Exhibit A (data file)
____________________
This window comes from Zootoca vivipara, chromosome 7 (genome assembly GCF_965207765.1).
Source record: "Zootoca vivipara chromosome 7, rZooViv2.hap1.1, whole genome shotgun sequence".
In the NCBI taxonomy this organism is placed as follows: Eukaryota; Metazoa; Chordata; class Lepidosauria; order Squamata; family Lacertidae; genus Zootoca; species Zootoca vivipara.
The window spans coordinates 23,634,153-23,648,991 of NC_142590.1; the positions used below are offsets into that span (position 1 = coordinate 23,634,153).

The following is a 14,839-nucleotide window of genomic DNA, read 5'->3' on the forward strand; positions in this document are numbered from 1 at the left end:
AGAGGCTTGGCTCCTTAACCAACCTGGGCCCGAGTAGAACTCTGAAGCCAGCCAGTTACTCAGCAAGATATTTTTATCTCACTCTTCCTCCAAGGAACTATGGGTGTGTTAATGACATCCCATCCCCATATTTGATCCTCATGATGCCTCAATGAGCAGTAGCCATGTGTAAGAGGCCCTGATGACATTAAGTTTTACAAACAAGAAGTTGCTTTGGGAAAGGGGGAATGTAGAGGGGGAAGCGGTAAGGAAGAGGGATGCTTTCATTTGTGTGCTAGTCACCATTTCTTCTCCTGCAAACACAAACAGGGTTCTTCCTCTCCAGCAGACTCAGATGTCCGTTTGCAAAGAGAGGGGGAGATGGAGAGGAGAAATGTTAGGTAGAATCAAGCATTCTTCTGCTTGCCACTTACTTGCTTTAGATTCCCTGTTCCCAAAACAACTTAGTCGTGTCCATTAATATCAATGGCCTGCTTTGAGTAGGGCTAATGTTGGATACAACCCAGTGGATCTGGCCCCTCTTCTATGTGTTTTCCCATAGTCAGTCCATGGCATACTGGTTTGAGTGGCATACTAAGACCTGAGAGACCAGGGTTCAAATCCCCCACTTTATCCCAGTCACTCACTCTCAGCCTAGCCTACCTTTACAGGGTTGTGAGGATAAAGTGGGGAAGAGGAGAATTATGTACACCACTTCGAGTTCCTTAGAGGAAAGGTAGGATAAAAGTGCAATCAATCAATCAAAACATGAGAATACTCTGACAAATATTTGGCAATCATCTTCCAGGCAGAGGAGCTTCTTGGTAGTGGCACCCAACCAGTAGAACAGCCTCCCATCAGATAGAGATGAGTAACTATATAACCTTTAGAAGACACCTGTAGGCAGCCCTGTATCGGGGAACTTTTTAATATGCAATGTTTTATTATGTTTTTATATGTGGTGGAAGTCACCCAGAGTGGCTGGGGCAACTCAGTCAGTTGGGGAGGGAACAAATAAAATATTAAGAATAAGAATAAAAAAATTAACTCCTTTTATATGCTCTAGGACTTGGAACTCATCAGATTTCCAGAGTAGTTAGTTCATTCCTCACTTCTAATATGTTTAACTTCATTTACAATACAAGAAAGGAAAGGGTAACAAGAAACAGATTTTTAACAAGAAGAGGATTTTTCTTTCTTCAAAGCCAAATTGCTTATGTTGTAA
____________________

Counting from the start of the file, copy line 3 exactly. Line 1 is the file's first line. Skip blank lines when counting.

In the NCBI taxonomy this organism is placed as follows: Eukaryota; Metazoa; Chordata; class Lepidosauria; order Squamata; family Lacertidae; genus Zootoca; species Zootoca vivipara.